Thrifting has become so on-trend not just for the unique and inexpensive objects, but because of the whole treasure hunt experience. What are your top tips for vintage hunting?

MK: The Vintage Objects section of our book actually has five very detailed, insider vintage-shopping guides from expert dealers like Carmen Nash (Loft and Thought) and Patrick Parrish (Patrick Parrish Gallery) — everything from how to find the best garage sales and auctions to how to negotiate prices. As a longtime vintage shopper, there are two tips that I use: first, I tend to avoid the fanciest, most well-curated stores or flea-market tables, because you’ll never find a deal there. I go for the more offbeat ones where there are one or two cool things mixed into a pile of junk. Second, when I’m speed-walking around a flea market or antique mall, I try to scan for the most striking thing, because that’s what will end up being eye-catching in my living room. We also talk about search alerts when it comes to shopping for vintage online — they’re the secret weapon.

Why do you think people should try hand-making pieces or upcycling old pieces?

MK: You’ll never find a more personal object than the one you’ve made or customized yourself. And, upcycling has the added bonus of being more environmentally friendly. Instead of buying new stuff, think about what you can repurpose, even from inside your own home. Maybe you want a new vase, but maybe there’s one you already have that would feel new and exciting again if you, say, painted it blue. The best part is that you then have an object that no one else has, that’s totally unique.

Why do you think it was important to also include creatives and tastemakers in the book? Can you tell us a little bit about some of their anecdotes?

Jill Singer: Even though How to Live With Objects is about design, it’s not exclusively for people in the design world, so we wanted to open the book up to lots of different perspectives. Everyone has a piece in their home that’s special to them, no matter what they do for a living. We thought it would be more relatable and fun to have some of those voices in the mix, and it ties back into this idea that you don’t have to be a design expert to incorporate some of the ideas we’re espousing into your own life. We talked to Alison Roman about her favorite decorative bowl, for instance, and to Lykke Li about the table that gives her a sense of calm when she’s writing songs. One of our favorite house tours is with Raphaël Zerbib, a London-based quantitative analyst for a bank who just happens to love design and love creating things on the side.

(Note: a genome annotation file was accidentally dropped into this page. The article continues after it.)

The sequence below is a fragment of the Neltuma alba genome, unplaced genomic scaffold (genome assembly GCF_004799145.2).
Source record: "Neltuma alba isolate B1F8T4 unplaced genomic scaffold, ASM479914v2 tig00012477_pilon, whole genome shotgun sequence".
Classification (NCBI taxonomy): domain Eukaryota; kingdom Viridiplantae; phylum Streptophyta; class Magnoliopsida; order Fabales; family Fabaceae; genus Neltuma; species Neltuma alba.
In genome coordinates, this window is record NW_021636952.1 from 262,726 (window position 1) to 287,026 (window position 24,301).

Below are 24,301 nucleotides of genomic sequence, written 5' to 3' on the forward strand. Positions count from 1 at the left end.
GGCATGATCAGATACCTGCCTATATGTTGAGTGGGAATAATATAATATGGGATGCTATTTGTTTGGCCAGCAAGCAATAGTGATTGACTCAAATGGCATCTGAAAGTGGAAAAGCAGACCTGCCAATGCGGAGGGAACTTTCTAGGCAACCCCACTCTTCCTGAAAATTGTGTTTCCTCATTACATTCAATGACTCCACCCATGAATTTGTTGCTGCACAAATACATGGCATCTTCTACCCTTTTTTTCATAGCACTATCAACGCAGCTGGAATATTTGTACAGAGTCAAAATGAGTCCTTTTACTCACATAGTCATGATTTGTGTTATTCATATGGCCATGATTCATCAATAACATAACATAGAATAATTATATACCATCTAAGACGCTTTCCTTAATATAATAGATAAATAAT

What do you predict for interior design in the next 20 years?

JS: There are two things happening concurrently in interior design right now. On the one hand, there’s a pervasive aesthetic sameness, where everyone has the same Instagram décor — either a massively beige canvas with rounded sofas and lots of bouclé or hyper-colorful with the same tiled tables and curvy mirrors. On the other hand, are the people who rebel against this need to be just like everyone else, and those are the kinds of more personal interiors we feature in our book. We hope the rebels win.

The How to Live with Objects book drops on November 15 online but you can pre-order it now.